I Hate Being Bipolar. It's AWESOME! - page 3
by VivaLasViejas Guide
We've been talking a lot about mental illness during this early part of May, which has been designated as Mental Health Awareness Month. Nurses and students with all sorts of psychiatric conditions have been coming "out of the... Read More
- 2May 6, '13 by pinkiepieRNQuote from joeljuersI wouldn't go around parading it or saying, "yeah I tried to kill myself," if you come back from time off and in the hospital or otherwise keeping yourself alive. I hate to say this, but most co-workers (even other psych nurses) tend to shy away or treat you with "kid gloves" if you're open about a MH dx. People are quick to think that everything is a symptom, like if you're having a bad day, they'll say, "oh you must be getting depressed. The sky is falling!" even if you're just having a bad day and responding to stress that would cause anyone else to be upset, sad or irritable too. Behavior is sometimes just behavior and not necessarily symptomatic of illness. Does that make sense?Do you think it's safe to be openly bi-polar as a nurse as one is openly anything else that used to be taboo. I'm kinda scared to let loose of my MH diagnoses in this field. Should I be? My wife says, "Yes!" What say ye?
If it comes out, it comes out. Don't be ashamed, but don't act like its a badge of courage or something. It's a medical disease just like diabetes and should be treated as such in the workplace, by coworkers and management but we just aren't there yet, not in the U.S. at least.
- 2May 6, '13 by VivaLasViejas GuideQuote from joeljuersI really wish I hadn't had to disclose my illness to my employer. It cost me my job. But when a person gets to a certain level of mania, there's no hiding it, and I had to come clean because NOBODY understood what was making me behave the way I was.Do you think it's safe to be openly bi-polar as a nurse as one is openly anything else that used to be taboo. I'm kinda scared to let loose of my MH diagnoses in this field. Should I be? My wife says, "Yes!" What say ye?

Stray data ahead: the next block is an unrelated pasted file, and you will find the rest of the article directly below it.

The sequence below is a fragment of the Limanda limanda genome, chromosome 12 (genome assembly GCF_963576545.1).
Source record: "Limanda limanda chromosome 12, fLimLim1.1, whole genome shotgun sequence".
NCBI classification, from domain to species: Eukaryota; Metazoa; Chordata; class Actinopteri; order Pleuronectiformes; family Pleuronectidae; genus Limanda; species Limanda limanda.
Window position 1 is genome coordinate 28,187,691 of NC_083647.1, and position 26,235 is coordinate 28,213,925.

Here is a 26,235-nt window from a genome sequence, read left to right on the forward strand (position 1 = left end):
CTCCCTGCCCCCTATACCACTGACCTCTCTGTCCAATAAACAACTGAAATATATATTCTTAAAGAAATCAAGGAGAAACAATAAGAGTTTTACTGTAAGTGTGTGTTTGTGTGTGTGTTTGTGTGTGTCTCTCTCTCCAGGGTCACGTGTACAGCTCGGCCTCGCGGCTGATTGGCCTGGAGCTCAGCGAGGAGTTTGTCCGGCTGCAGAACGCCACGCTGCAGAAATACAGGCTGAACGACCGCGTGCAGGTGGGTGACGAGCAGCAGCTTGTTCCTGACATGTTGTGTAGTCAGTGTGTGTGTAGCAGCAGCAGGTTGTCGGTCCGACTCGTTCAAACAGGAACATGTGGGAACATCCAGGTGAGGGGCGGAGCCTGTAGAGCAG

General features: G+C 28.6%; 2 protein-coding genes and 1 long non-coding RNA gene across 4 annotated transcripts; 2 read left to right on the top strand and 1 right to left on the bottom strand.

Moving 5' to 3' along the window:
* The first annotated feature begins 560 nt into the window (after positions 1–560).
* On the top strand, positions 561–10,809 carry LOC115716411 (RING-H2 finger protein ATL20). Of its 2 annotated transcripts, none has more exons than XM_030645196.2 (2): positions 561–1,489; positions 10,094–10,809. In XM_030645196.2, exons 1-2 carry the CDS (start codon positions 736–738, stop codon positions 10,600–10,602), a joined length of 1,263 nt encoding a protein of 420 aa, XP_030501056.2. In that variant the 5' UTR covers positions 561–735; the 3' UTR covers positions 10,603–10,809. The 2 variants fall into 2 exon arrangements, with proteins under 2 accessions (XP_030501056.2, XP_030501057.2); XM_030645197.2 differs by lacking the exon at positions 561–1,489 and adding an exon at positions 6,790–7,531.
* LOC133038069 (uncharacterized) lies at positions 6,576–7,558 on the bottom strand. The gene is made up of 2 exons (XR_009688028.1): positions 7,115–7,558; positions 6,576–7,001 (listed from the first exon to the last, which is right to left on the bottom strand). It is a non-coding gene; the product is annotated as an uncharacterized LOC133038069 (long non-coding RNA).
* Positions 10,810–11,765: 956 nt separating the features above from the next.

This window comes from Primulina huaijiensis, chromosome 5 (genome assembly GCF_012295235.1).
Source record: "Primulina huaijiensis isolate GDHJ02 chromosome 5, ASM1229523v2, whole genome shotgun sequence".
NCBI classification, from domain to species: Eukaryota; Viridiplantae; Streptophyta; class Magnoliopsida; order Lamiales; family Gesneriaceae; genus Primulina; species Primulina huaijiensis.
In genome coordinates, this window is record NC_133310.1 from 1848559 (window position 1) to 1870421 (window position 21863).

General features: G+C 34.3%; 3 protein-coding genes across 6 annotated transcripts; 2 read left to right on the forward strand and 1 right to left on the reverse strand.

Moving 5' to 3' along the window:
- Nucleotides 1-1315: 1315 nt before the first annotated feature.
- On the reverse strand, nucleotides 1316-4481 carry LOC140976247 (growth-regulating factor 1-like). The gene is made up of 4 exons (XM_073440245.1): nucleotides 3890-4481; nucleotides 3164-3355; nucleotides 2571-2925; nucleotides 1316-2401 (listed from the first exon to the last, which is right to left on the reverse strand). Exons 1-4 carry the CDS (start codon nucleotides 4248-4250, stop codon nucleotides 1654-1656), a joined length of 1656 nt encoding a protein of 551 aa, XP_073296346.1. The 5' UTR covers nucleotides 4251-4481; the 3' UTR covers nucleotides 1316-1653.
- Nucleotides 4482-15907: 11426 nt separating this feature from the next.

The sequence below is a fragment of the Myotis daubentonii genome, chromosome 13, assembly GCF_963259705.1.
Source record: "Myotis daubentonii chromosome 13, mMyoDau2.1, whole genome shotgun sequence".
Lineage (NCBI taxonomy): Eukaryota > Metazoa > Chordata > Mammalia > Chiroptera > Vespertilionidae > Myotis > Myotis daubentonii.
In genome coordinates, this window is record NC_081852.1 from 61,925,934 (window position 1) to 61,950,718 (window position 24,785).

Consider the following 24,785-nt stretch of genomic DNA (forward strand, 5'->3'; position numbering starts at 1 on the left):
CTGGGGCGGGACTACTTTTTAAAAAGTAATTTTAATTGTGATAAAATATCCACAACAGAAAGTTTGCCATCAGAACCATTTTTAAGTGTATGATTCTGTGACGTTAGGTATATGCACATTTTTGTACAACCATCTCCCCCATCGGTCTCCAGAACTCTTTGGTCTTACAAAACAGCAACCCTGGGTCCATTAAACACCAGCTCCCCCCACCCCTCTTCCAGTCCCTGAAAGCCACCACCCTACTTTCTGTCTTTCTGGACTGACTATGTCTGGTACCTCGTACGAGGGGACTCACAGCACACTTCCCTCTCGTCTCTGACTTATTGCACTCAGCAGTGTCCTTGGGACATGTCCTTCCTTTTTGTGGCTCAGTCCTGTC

What I'm hoping for is to get my illness under good control and then find a job that's not management, not 34/7/365; this way, I think I'll be able to avoid the more severe mood swings that gave me away in this last job. I certainly will not disclose the fact that I have bipolar disorder on any job application or at any interview in the future, nor will I note it on any employee physical I may have to undergo. It's a sad thing that even in this modern day and age, a professional has to conceal so much in order to be accepted in the workplace, but right now, mental illness is still very much a taboo.
My thanks to all of you who are participating in this thread! There is so much honesty in your posts, and so much empowerment in the sharing of this very personal affliction. Maybe if we can continue the dialogue, it'll encourage other nurses with psychiatric disorders to throw off the shackles of stigma and take better care of their health, both physical and mental, at home AND at work.
- 2May 7, '13 by poppycatI was diagnosed with bipolar in 2005. Since the age of 7 years I've had bouts of major depression but didn't start having manic episodes until well into my 40s. My manic episodes consist of shopping until all the stores are empty, going home, looking at all the stuff I just bought, & going into a rage at myself for buying so much that I don't need & can't really afford. I've been tried on every mood stabilizer known to man but all they do is induce mania. I'm currently on a low dose of Cymbalta which not only helps the bipolar but also helps control some of the pain I have from rheumatoid arthritis.
The genetic aspect of bipolar intrigues me. Not only do I have bipolar 2 but so do my daughter, my sister, & my niece. My sister & I also have addiction problems as did our mom. This can not be coincidental!
I have to agree with Viva about not disclosing a mental health diagnosis to employers. If I'm asked in pre-employment physicals about why I take Cymbalta, I just tell them it's for chronic pain. That's a diagnosis the public can understand.